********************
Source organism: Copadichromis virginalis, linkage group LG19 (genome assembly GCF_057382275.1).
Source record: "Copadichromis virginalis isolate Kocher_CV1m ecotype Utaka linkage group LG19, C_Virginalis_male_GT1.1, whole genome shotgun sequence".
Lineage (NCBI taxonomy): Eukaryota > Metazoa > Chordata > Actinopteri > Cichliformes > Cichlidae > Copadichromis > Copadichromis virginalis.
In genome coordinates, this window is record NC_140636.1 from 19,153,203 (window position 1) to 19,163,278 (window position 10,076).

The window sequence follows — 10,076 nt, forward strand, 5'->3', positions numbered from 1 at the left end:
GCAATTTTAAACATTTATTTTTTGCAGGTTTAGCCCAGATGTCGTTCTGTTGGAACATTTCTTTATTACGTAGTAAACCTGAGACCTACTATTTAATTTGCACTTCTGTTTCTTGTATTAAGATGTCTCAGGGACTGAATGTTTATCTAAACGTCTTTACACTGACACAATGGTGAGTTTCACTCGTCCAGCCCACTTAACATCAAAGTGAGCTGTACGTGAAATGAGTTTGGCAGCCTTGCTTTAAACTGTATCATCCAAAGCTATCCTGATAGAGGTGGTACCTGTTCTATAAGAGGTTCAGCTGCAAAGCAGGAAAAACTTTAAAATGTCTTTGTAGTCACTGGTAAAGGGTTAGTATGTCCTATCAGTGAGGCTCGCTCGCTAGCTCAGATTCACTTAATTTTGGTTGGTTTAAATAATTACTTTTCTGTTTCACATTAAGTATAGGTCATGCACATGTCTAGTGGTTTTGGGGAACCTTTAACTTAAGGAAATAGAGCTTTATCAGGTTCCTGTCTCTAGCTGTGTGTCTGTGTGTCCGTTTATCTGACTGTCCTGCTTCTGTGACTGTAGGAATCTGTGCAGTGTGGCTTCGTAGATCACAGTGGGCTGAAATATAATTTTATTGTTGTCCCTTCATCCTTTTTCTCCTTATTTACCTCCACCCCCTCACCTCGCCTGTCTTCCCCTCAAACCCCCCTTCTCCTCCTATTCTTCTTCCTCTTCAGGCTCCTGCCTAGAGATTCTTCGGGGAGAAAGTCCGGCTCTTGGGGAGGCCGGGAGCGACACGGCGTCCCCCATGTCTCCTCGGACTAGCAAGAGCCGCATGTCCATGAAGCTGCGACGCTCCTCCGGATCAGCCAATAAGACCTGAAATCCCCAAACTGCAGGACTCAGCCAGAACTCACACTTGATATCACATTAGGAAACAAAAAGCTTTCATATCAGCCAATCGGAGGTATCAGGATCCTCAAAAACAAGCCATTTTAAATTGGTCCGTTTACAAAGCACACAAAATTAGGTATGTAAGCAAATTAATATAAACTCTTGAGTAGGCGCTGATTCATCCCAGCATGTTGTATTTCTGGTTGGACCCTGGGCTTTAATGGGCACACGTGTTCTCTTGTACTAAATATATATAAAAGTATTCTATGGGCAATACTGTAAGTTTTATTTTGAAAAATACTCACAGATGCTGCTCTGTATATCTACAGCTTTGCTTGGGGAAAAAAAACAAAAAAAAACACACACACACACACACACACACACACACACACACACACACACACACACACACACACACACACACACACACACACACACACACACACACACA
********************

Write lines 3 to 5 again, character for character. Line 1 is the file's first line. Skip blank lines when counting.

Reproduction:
Lineage (NCBI taxonomy): Eukaryota > Metazoa > Chordata > Actinopteri > Cichliformes > Cichlidae > Copadichromis > Copadichromis virginalis.
In genome coordinates, this window is record NC_140636.1 from 19,153,203 (window position 1) to 19,163,278 (window position 10,076).

The window sequence follows — 10,076 nt, forward strand, 5'->3', positions numbered from 1 at the left end: